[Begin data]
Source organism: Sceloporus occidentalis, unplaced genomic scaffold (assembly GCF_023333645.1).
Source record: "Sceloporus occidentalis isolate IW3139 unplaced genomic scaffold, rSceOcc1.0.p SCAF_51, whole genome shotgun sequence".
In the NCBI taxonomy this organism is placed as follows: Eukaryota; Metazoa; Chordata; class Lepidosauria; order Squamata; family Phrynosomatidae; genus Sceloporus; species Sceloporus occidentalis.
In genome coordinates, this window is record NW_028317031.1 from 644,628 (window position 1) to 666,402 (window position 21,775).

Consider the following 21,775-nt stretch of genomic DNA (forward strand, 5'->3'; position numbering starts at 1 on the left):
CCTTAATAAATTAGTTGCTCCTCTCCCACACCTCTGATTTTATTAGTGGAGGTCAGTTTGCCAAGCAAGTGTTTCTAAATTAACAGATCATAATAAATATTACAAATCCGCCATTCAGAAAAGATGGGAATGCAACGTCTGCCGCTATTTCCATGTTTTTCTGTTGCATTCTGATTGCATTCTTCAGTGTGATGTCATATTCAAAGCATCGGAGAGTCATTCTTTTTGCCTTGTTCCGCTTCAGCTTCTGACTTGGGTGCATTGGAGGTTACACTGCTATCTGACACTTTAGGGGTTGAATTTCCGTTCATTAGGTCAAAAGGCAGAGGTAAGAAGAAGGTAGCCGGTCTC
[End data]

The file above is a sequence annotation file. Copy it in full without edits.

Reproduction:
Source organism: Sceloporus occidentalis, unplaced genomic scaffold (assembly GCF_023333645.1).
Source record: "Sceloporus occidentalis isolate IW3139 unplaced genomic scaffold, rSceOcc1.0.p SCAF_51, whole genome shotgun sequence".
In the NCBI taxonomy this organism is placed as follows: Eukaryota; Metazoa; Chordata; class Lepidosauria; order Squamata; family Phrynosomatidae; genus Sceloporus; species Sceloporus occidentalis.
In genome coordinates, this window is record NW_028317031.1 from 644,628 (window position 1) to 666,402 (window position 21,775).

Consider the following 21,775-nt stretch of genomic DNA (forward strand, 5'->3'; position numbering starts at 1 on the left):
CCTTAATAAATTAGTTGCTCCTCTCCCACACCTCTGATTTTATTAGTGGAGGTCAGTTTGCCAAGCAAGTGTTTCTAAATTAACAGATCATAATAAATATTACAAATCCGCCATTCAGAAAAGATGGGAATGCAACGTCTGCCGCTATTTCCATGTTTTTCTGTTGCATTCTGATTGCATTCTTCAGTGTGATGTCATATTCAAAGCATCGGAGAGTCATTCTTTTTGCCTTGTTCCGCTTCAGCTTCTGACTTGGGTGCATTGGAGGTTACACTGCTATCTGACACTTTAGGGGTTGAATTTCCGTTCATTAGGTCAAAAGGCAGAGGTAAGAAGAAGGTAGCCGGTCTC